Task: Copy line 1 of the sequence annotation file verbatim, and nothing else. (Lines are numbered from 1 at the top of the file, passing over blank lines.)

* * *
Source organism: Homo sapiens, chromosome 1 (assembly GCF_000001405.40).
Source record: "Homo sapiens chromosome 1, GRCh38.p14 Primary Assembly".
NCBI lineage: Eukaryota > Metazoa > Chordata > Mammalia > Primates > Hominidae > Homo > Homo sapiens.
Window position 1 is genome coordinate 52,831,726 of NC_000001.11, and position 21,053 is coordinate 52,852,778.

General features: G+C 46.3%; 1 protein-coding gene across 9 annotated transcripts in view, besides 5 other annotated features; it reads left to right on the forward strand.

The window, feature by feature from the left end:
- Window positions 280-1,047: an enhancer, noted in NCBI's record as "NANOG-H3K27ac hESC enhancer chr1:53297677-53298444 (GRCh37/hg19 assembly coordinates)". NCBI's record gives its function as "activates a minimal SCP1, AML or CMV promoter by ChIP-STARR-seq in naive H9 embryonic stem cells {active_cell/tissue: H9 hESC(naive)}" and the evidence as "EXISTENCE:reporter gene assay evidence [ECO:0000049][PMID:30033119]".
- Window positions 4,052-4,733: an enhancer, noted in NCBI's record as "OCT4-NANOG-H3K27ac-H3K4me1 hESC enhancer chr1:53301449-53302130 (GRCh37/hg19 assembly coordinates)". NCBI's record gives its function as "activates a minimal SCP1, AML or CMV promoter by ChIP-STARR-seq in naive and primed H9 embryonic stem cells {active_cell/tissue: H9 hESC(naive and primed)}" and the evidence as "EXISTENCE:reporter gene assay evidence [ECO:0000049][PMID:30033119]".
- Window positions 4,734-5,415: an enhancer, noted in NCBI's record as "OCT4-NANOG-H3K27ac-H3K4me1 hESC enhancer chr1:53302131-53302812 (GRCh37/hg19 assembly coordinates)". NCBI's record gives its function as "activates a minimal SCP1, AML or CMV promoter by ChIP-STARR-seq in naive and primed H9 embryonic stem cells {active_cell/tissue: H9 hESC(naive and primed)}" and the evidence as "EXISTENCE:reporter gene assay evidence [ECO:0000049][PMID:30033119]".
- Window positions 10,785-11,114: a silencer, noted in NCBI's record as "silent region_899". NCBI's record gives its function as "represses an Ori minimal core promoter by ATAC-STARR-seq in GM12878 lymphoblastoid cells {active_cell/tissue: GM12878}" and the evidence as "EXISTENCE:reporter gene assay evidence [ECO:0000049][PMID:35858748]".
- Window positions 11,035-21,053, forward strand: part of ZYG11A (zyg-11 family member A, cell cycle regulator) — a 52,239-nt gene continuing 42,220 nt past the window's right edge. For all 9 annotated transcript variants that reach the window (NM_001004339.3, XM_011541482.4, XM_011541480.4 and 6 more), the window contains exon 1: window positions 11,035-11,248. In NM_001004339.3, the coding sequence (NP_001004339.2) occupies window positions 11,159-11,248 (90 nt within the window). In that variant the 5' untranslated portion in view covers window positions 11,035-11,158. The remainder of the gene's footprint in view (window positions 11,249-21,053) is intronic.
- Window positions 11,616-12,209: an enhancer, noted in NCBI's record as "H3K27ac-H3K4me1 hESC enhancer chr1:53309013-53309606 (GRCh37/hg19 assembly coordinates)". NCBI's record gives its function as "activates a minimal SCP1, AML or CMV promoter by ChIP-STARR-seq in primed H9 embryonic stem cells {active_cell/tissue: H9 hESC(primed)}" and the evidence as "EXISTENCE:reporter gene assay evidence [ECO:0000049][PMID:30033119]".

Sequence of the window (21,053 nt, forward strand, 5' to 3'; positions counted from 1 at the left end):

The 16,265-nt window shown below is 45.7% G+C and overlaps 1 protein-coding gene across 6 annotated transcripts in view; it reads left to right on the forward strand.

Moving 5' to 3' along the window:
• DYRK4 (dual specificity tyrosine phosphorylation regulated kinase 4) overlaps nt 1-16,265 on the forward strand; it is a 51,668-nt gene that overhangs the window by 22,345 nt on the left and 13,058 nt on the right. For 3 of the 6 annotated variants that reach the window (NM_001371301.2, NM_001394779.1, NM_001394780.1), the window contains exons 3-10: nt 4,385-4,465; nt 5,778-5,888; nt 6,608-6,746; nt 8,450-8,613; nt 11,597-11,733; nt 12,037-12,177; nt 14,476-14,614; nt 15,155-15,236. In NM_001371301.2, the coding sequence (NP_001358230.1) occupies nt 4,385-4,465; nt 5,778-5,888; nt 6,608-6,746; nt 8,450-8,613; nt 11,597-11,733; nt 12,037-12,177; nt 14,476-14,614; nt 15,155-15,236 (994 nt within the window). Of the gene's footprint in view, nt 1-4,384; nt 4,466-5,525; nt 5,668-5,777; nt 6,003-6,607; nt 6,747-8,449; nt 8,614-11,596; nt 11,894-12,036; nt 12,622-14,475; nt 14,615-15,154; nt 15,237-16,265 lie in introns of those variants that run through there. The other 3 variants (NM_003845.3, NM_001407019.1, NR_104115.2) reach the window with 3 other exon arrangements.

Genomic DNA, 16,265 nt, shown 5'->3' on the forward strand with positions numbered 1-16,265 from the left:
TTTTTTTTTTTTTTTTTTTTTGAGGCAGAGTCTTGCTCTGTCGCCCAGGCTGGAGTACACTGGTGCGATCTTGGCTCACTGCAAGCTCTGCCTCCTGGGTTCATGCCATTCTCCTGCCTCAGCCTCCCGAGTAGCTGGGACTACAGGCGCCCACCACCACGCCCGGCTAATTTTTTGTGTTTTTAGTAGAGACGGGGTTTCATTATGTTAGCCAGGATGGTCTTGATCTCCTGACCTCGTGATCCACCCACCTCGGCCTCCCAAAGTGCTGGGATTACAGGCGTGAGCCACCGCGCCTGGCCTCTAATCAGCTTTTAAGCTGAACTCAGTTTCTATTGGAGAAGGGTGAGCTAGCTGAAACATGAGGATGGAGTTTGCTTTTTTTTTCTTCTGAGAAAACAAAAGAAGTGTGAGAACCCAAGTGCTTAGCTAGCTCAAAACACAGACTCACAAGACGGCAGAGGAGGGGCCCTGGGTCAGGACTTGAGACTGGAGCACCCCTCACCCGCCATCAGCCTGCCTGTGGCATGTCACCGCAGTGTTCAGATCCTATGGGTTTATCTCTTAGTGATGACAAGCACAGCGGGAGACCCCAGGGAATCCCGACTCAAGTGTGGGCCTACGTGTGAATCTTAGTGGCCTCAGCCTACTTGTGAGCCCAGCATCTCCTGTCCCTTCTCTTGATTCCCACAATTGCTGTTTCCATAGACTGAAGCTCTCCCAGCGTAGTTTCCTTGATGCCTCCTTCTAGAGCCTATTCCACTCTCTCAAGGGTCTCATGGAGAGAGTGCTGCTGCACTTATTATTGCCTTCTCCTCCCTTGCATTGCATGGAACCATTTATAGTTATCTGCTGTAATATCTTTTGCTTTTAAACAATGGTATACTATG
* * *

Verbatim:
Source organism: Homo sapiens, chromosome 1 (assembly GCF_000001405.40).